The story of The Westies plays out like the lives on the edge of a chance or tumble in their songs. Main conspirators for the band, Michael McDermott and wife Heather Horton, met in a bar, putting the wheel in motion that would take them into The Westies debut, West Side Stories. For Michael McDermott, it was another step towards a calling that he sums up as ‘all I ever wanted to do was write songs and tell stories, like my grandparents and parents did from a long Irish lineage. With that lineage came a proclivity for drink, for mayhem, and a wee bit of crime. I write what I know and what I know is, much of the time, ugly’.

The characters in the songs of The Westies are not barflies standing on the last rung of a downward climb. The men and women that walk the halls of Six on the Out live hard lives with no interest in changing what they hear, see, and experience on city streets. The “Sirens” heard signal a life that slowly erodes, institutionally taking away pieces from a man with nothing left to lose. Grim reality rides the waves of rhythm as The Westies ground the songs with foundations sturdy enough to hold on tight to the freight train rhythms riding under “Pauper’s Sky”, counts time on percolating notes claiming “This I Know”, and raises a glass to the security of old friends singing along to “The Gang’s All Here”.

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Zak Trojano (from the album Yesterday’s Sun) - The light that shines from Yesterday’s Sun shows Zak Trojano in the role of Folk musician. He sits at the center of the album, pulling the strings on many levels. There is a subtle sophistication to the recording that reflects the role of its creator as his musical history grows from a base in the northwest corner of Massachusetts, the fertile musical community of Northampton. Zak Trojano is a multi-instrumentalist. The stories for Yesterday’s Sun have an equal measure, the tales expanding as the characters gain more emotional ties to break (“Come on Up”), find freedom  on an open road and meaning in a sole flower (“”Long Black Vine”), and make choices to move feet stuck in the cement of the past (“ Weight of Moon”).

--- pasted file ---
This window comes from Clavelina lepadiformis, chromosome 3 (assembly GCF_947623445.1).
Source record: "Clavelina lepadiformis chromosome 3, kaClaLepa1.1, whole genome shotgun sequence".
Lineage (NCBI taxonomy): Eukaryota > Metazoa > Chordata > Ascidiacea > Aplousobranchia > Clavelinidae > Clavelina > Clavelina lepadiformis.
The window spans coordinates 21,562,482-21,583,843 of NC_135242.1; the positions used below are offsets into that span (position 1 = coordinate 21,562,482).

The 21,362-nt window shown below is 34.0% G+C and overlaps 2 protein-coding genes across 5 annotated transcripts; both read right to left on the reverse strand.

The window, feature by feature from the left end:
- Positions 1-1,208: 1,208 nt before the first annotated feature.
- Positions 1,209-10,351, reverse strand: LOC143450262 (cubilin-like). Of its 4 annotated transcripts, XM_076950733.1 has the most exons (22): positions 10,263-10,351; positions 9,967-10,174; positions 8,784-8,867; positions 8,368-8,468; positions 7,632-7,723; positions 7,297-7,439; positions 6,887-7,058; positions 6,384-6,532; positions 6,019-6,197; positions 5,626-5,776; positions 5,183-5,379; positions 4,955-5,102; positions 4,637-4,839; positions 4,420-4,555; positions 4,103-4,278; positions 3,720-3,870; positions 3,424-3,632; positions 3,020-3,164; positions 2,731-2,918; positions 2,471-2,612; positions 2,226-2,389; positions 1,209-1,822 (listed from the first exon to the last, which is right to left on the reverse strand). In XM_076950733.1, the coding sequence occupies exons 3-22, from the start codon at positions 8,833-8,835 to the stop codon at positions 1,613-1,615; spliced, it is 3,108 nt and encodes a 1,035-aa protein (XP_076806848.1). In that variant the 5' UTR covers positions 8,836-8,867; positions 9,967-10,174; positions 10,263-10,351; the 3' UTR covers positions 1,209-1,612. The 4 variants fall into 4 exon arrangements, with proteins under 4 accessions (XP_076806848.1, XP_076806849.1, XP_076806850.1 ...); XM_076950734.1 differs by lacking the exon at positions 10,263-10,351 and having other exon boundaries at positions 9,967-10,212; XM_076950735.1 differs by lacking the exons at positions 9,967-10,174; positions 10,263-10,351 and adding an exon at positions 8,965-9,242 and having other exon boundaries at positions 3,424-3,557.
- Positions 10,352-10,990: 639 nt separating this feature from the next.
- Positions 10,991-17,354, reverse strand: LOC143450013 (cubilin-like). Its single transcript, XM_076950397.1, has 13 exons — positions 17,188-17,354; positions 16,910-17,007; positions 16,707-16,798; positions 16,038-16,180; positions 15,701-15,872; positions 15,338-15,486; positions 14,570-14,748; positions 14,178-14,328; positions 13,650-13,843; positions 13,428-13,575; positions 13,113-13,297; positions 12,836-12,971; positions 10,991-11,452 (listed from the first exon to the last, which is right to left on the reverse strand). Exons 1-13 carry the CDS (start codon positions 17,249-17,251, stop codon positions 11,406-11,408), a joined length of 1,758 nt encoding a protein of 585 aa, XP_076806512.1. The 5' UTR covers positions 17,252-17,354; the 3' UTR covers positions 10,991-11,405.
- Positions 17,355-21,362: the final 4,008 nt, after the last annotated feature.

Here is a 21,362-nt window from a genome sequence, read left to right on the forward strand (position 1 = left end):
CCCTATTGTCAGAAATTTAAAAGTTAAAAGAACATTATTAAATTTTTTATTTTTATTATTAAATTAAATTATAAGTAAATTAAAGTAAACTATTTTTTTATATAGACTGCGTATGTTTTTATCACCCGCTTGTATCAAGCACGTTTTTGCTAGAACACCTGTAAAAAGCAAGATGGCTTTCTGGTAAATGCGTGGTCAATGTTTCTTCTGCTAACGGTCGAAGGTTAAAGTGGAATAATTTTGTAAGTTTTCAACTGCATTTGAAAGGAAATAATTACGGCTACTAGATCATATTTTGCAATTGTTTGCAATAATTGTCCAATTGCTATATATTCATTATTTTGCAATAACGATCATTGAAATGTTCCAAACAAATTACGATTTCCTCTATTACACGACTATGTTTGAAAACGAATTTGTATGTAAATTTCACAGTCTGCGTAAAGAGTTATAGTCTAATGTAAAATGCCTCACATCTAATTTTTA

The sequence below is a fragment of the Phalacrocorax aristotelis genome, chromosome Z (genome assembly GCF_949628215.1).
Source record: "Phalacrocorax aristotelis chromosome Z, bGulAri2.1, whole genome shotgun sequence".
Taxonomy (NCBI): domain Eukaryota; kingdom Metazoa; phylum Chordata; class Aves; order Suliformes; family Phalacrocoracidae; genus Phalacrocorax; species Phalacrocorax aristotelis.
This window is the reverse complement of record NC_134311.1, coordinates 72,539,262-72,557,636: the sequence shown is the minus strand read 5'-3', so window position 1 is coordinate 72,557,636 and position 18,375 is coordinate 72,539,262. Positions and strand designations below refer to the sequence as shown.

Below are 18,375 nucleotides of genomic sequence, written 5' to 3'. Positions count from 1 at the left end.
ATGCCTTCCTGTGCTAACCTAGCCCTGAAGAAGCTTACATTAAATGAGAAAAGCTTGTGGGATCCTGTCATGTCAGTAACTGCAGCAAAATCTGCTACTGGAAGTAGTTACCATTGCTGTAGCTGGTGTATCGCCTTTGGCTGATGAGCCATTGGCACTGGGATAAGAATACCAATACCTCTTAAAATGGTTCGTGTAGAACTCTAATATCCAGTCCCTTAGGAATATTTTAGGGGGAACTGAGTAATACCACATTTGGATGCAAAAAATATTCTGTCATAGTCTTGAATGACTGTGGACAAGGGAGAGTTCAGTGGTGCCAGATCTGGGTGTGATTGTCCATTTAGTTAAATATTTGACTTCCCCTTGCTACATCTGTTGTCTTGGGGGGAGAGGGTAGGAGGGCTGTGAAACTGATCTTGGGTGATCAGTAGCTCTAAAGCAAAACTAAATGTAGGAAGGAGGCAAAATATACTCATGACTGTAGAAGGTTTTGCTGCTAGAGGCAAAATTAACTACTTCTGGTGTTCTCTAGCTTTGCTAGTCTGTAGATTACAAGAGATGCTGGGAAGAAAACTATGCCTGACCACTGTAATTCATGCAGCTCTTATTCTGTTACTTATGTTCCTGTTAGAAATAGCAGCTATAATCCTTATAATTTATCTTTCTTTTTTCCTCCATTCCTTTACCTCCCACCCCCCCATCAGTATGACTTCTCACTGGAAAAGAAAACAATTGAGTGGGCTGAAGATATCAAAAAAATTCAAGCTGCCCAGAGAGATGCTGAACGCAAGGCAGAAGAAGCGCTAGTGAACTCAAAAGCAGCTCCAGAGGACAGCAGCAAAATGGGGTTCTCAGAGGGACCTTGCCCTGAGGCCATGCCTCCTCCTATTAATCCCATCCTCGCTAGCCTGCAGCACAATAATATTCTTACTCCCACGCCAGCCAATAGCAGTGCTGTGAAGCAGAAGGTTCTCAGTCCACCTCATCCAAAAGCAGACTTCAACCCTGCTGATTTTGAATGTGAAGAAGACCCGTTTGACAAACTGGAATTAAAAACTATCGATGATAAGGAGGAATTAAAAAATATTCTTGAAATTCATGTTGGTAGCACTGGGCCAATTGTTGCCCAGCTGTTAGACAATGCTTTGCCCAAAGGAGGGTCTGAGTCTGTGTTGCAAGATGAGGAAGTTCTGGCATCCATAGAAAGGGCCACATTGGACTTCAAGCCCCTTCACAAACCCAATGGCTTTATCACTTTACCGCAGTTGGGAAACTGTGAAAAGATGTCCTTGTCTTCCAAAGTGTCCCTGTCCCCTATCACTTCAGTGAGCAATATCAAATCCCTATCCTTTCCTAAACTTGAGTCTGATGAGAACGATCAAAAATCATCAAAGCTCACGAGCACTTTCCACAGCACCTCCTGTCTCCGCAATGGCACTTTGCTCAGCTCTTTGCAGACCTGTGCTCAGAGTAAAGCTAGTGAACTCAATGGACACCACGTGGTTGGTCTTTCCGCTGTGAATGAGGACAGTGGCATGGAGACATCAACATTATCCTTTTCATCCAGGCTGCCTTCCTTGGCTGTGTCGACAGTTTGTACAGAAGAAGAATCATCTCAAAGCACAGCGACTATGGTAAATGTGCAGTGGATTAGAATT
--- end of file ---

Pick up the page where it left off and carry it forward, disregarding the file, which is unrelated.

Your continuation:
If each album presents a new magic trick from its artist, on Yesterday’s Sun, the sleight of hand from Zak Trojano is how he deals heavy songs with such a light touch. His guitar strums dark memories of heroes in “Sun Don’t Set”, slides on the rubbery rhythms in “Overcome”, and gently delivers intricate finger-style picking set amid other string players swooping and slicing “Another Morning Rose”. Zak Trojano offers a performance on Yesterday’s Sun showcases all the hooks in a singer-songwriter’s tackle box. Zak is a New Hampshire-born fly fisherman and casts out the tunes, his fingers flying over the strings to match the passion in his request to “Get Me Right” and cradling the heartfelt promises on “Away”.

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Buddy Miller and Friends (from the album Cayamo Sessions at Sea on New West Records) - Roots music takes to the high seas for one week each year through the courtesy of Cayamo Cruise. In its ninth year, Cayamo offers a vacation for music fans. A trip where you do not have to curate your desert island discs to travel along with you. A journey that does not begin with a week of late nights making song lists, jamming tracks in multiple devices. Cayamo lets the music go with voyagers, the island stops are secondary to having the music you love as easy to reach as the tanning lotion. This year’s cruise sets sail on January 31, 2016, and we celebrate the departure with sounds gathered from previous trips. New West Records has released Cayamo Sessions at Sea, an album guided under the musical leadership of Buddy Miller and his friends gathered on the ocean crossing.